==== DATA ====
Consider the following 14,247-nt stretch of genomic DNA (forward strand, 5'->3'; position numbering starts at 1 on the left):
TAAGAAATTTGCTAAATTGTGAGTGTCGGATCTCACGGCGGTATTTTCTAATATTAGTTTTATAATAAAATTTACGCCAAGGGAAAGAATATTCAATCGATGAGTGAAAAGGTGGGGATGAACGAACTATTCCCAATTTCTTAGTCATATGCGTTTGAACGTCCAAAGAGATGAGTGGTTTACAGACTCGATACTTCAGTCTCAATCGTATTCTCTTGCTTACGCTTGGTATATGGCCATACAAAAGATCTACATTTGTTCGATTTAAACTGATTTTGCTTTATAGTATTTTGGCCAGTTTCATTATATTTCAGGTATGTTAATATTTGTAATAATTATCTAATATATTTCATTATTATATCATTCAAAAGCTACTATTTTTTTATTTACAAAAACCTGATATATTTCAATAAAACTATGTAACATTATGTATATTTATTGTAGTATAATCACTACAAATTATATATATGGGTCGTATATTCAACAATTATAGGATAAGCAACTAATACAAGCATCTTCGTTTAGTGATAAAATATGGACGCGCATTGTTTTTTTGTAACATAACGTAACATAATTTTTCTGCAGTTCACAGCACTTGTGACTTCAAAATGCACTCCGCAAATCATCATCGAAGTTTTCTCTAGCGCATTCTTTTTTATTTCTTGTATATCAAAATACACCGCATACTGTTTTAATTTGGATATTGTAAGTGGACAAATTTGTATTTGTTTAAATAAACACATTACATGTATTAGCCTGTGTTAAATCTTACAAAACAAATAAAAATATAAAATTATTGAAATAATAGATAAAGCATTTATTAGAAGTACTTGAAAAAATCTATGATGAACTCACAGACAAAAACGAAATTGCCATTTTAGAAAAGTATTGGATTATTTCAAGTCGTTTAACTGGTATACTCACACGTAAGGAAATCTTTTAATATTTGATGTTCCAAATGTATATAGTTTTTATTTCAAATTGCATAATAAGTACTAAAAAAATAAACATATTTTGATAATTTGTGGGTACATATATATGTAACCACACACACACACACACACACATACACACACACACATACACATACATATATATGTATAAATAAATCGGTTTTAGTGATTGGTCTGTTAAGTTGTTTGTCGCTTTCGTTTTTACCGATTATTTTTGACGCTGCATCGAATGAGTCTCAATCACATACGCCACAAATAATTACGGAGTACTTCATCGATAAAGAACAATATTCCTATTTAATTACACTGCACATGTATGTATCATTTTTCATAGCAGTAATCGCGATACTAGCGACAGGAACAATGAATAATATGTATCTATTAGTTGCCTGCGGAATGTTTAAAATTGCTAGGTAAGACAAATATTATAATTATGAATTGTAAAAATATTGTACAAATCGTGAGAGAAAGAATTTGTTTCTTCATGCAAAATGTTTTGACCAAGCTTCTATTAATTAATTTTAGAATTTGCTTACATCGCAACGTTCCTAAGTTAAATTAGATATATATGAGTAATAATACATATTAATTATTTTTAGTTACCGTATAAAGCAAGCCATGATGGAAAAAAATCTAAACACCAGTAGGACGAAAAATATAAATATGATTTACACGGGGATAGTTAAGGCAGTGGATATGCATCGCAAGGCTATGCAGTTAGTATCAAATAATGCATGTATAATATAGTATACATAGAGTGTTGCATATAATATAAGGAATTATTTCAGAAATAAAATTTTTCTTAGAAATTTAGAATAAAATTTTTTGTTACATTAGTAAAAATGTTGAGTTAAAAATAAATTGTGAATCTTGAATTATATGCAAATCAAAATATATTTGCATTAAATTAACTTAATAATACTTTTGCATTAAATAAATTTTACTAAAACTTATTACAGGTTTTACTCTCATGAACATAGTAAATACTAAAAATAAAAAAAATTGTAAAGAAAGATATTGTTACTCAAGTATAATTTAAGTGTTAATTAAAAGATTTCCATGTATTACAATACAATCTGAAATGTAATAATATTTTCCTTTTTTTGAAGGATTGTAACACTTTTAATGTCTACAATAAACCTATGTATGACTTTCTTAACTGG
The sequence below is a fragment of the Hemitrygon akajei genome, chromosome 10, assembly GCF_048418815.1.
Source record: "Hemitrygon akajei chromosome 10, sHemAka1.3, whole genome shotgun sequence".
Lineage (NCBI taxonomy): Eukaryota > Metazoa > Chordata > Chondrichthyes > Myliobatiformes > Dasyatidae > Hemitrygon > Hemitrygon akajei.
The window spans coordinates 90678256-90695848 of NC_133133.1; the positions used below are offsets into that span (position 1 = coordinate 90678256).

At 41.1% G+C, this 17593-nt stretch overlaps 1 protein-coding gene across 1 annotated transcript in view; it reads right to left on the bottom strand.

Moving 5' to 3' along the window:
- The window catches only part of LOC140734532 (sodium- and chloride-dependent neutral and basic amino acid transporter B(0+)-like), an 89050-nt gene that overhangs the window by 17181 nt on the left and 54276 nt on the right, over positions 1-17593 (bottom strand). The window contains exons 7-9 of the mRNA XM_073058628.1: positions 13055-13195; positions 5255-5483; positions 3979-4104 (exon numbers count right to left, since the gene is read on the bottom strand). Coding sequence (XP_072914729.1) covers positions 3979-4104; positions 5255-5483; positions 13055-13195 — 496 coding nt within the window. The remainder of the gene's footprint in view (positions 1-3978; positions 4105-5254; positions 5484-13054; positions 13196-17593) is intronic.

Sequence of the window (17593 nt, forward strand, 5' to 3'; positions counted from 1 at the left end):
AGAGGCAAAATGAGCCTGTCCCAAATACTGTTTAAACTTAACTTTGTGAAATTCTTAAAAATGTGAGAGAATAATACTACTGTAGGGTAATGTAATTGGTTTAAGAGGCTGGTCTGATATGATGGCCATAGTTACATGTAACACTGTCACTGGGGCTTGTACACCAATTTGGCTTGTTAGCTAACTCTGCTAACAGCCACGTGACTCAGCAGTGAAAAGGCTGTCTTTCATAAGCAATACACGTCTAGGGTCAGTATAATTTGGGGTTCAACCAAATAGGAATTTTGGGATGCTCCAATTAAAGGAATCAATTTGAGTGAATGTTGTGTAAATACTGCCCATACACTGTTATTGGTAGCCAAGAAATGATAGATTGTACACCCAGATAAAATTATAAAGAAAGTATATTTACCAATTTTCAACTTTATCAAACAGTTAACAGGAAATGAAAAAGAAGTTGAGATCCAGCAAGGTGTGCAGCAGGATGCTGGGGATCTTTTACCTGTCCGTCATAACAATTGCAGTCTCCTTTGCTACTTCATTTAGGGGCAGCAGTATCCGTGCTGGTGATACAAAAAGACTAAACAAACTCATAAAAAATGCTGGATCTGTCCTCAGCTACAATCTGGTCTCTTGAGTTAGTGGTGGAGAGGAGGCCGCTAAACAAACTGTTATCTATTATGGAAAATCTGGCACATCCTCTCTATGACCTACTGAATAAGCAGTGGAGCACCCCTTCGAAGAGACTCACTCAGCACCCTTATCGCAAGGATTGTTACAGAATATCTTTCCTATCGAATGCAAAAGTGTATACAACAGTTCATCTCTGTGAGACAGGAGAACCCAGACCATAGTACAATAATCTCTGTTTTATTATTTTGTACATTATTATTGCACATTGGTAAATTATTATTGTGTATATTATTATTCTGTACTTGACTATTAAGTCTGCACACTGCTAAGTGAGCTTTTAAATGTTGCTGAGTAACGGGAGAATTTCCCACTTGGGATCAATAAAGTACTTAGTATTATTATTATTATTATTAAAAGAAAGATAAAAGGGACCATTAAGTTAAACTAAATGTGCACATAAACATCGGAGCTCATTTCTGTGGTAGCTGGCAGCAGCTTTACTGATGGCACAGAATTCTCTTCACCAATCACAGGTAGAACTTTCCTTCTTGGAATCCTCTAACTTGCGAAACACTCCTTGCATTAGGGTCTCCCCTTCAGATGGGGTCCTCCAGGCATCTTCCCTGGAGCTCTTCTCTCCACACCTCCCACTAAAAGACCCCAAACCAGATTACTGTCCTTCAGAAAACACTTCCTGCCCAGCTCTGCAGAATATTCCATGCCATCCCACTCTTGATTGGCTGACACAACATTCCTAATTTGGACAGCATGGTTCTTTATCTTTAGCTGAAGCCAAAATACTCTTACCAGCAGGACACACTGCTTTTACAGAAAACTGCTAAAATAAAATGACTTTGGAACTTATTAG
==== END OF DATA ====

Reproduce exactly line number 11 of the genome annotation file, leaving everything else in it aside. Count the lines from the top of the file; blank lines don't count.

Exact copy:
AGAGGCAAAATGAGCCTGTCCCAAATACTGTTTAAACTTAACTTTGTGAAATTCTTAAAAATGTGAGAGAATAATACTACTGTAGGGTAATGTAATTGGTTTAAGAGGCTGGTCTGATATGATGGCCATAGTTACATGTAACACTGTCACTGGGGCTTGTACACCAATTTGGCTTGTTAGCTAACTCTGCTAACAGCCACGTGACTCAGCAGTGAAAAGGCTGTCTTTCATAAGCAATACACGTCTAGGGTCAGTATAATTTGGGGTTCAACCAAATAGGAATTTTGGGATGCTCCAATTAAAGGAATCAATTTGAGTGAATGTTGTGTAAATACTGCCCATACACTGTTATTGGTAGCCAAGAAATGATAGATTGTACACCCAGATAAAATTATAAAGAAAGTATATTTACCAATTTTCAACTTTATCAAACAGTTAACAGGAAATGAAAAAGAAGTTGAGATCCAGCAAGGTGTGCAGCAGGATGCTGGGGATCTTTTACCTGTCCGTCATAACAATTGCAGTCTCCTTTGCTACTTCATTTAGGGGCAGCAGTATCCGTGCTGGTGATACAAAAAGACTAAACAAACTCATAAAAAATGCTGGATCTGTCCTCAGCTACAATCTGGTCTCTTGAGTTAGTGGTGGAGAGGAGGCCGCTAAACAAACTGTTATCTATTATGGAAAATCTGGCACATCCTCTCTATGACCTACTGAATAAGCAGTGGAGCACCCCTTCGAAGAGACTCACTCAGCACCCTTATCGCAAGGATTGTTACAGAATATCTTTCCTATCGAATGCAAAAGTGTATACAACAGTTCATCTCTGTGAGACAGGAGAACCCAGACCATAGTACAATAATCTCTGTTTTATTATTTTGTACATTATTATTGCACATTGGTAAATTATTATTGTGTATATTATTATTCTGTACTTGACTATTAAGTCTGCACACTGCTAAGTGAGCTTTTAAATGTTGCTGAGTAACGGGAGAATTTCCCACTTGGGATCAATAAAGTACTTAGTATTATTATTATTATTATTAAAAGAAAGATAAAAGGGACCATTAAGTTAAACTAAATGTGCACATAAACATCGGAGCTCATTTCTGTGGTAGCTGGCAGCAGCTTTACTGATGGCACAGAATTCTCTTCACCAATCACAGGTAGAACTTTCCTTCTTGGAATCCTCTAACTTGCGAAACACTCCTTGCATTAGGGTCTCCCCTTCAGATGGGGTCCTCCAGGCATCTTCCCTGGAGCTCTTCTCTCCACACCTCCCACTAAAAGACCCCAAACCAGATTACTGTCCTTCAGAAAACACTTCCTGCCCAGCTCTGCAGAATATTCCATGCCATCCCACTCTTGATTGGCTGACACAACATTCCTAATTTGGACAGCATGGTTCTTTATCTTTAGCTGAAGCCAAAATACTCTTACCAGCAGGACACACTGCTTTTACAGAAAACTGCTAAAATAAAATGACTTTGGAACTTATTAG